How to Be Good

by F.

I'm not sure whether stars are born or made, or both, but the current thinking suggests that a large part of stardom is made—self made. It seems we often discount factors like hard work or luck when trying to explain why someone is good as something. There's nothing we can do about luck, but hard work is something of which most of us are capable. But hard work is not enough. Working hard is not working smart. So how do you work smart?

I think it is something like this.

First, there has to be a goal, a vision, or some ideal against which you can judge yourself. Call this G. G can be actual or hypothetical, but when first learning a skill, I think it is probably more useful to have an actual G against which your work can be compared. A G like "to be the greatest writer in the world" or "to be a star" are not useful because you might not know if you got there or, if you don't get there, how far away you are.

Second, you have to try to reach G. The attempt is usually your work. Call this W.

Third, you have to determine, objectively, how close you are to G. That is, What is the difference between W and G? This requires radical honesty if it is not obvious what the differences are between W and G. Here are two examples.

You do a Soduku Puzzle. There is a correct answer to the puzzle and you can find out the correct answer.

You Draw a Realistic Picture. There is no single correct answer here. G is to make a drawing that "looks like" the subject. But the criteria for "looks like" are not particularly clear. Because of this, you have to be much more honest about whether you got close to G or not.

Fourth, if you haven't reached G, you need to have the knowledge and skill to close the gap between W and G. This requires some sub-skills. For instance, you have to determine why W is not like G—what exactly is wrong? Where is the error? Then you have to figure out how to fix that problem. And you have to have the skill to do so. Skill can be mental or physical. Here are two examples.

You lack the mental skill. You want to multiply two three-digit numbers in your head but you don't do this sort of calculation often and don't have a process for doing so. You lack the mental skill. It doesn't mean you are dumb. It just means that you don't have the skill.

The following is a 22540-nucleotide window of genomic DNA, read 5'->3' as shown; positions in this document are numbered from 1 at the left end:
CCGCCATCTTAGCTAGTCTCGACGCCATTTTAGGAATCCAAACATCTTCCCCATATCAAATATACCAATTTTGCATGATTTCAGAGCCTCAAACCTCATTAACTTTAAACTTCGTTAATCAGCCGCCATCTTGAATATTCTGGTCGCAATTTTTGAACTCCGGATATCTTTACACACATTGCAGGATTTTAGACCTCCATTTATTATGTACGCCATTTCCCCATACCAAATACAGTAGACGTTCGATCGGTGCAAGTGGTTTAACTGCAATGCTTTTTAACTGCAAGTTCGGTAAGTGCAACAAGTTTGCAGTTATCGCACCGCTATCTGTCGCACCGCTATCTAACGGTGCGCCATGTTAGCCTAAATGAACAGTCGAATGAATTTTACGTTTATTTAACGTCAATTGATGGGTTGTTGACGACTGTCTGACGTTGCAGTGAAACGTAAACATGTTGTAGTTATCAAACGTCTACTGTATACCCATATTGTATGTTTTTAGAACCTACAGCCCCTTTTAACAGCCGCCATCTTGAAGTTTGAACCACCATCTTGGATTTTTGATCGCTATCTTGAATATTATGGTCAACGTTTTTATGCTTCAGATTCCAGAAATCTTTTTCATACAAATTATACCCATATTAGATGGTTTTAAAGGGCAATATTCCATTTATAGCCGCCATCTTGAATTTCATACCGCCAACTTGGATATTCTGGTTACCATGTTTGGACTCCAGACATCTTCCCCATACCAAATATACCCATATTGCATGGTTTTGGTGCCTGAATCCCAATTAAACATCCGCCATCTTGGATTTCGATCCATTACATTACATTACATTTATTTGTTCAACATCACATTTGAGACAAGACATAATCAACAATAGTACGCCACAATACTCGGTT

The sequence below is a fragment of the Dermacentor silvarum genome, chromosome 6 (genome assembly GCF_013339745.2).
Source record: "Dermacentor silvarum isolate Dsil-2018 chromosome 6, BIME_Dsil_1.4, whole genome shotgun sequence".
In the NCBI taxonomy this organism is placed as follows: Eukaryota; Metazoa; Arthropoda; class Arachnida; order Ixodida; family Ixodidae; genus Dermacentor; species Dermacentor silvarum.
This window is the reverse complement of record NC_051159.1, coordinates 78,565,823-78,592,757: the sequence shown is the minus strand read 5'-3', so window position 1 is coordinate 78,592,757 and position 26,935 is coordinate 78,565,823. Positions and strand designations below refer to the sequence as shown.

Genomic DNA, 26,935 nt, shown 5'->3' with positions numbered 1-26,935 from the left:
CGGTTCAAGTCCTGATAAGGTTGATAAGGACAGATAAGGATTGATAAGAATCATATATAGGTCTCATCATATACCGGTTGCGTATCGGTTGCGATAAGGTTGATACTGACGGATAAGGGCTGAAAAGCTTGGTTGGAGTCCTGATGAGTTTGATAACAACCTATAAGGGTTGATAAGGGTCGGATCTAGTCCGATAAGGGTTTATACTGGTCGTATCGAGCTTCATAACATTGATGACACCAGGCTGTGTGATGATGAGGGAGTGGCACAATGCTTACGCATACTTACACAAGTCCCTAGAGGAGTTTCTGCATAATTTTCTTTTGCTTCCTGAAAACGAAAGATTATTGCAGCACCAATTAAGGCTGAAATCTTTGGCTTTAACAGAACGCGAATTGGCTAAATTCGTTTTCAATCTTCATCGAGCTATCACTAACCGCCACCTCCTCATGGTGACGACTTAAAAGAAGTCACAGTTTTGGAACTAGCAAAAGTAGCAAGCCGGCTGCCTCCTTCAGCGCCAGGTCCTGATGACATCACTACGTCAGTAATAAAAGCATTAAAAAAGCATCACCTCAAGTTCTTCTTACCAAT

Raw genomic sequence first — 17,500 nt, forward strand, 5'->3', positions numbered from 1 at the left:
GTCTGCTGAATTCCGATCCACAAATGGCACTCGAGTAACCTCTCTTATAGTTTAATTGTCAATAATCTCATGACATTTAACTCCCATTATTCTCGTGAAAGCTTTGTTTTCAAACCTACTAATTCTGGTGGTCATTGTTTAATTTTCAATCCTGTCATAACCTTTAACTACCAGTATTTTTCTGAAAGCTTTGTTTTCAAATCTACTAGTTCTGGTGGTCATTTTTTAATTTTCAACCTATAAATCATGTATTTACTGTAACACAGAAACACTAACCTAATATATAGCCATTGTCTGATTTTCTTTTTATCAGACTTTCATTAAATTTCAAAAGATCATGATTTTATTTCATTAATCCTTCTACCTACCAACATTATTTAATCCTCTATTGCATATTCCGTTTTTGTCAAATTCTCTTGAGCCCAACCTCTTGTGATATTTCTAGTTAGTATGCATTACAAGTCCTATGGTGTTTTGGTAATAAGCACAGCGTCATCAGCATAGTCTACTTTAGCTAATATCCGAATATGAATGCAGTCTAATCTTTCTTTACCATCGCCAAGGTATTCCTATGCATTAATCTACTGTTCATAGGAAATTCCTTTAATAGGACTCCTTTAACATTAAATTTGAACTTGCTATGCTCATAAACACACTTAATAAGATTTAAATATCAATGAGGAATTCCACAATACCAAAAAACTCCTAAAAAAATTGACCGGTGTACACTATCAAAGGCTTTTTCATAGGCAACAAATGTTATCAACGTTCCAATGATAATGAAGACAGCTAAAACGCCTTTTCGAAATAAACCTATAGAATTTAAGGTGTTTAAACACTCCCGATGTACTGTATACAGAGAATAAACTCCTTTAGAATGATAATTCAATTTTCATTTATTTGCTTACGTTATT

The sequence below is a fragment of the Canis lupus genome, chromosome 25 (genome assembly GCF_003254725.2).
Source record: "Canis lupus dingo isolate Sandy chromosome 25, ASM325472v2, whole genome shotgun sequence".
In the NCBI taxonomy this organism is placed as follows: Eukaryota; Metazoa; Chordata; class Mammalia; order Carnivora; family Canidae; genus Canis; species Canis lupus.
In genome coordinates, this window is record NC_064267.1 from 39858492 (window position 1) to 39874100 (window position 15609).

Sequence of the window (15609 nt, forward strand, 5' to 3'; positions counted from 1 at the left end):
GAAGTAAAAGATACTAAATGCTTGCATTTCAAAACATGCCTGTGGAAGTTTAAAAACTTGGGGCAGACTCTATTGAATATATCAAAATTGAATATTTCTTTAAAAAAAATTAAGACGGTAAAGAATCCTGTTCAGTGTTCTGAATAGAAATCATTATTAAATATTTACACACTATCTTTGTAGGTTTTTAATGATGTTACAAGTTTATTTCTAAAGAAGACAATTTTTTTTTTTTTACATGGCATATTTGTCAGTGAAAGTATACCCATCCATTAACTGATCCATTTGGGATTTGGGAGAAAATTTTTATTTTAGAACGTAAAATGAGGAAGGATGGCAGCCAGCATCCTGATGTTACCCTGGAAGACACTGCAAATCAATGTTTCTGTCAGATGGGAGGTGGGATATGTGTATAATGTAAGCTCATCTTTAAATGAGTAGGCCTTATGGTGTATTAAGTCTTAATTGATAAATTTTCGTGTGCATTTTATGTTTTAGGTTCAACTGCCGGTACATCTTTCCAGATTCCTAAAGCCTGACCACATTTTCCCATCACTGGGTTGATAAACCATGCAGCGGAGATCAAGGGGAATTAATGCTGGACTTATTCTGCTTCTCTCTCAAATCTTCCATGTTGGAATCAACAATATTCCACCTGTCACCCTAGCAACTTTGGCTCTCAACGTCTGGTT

You lack the physical skill. You want to be able to run a marathon in under 3 hours. But you haven't trained. You can try it, and you might succeed if you are a freak of nature, but most likely you lack the physical skill necessary to reach G (which is "to run a marathon in under 3 hours.")

Fifth, you repeat this process over and over and over until you get to G.

What if you can't get there?

  • You may need to revise G to make it closer to W. You may need to focus on lesser G in order to, later, get to your original G.
  • You may need more physical or mental skill.
  • Or, you may be incapable of getting that amount of skill. For instance, I will never be able to run a 3 minute mile. It just can't happen because of my age and genetics. So I have to be honest about my abilities and then revise G so that it's something I can achieve—say, a 6 minute mile.
  • You may need to be more honest about how close you are to G. It's easy to deceive yourself because it can feel good. But if you really want G, then you have to be radically honest about how much you fall short.
  • You may need to understand better how G works, what it's components are, so you can identify them and figure out how to close the gap between W and G. Break large things into smaller parts, then work on one part at a time.

All this takes a large amount of honesty and honesty is emotionally hard. We are born to lie—to ourselves and especially to others.

It is interesting that companies stress being honest about weaknesses and stregths, and yet corporate environments are built on and reward constant duplicity. One might even say that most organizations are not "learning organizations" but "lying organizations."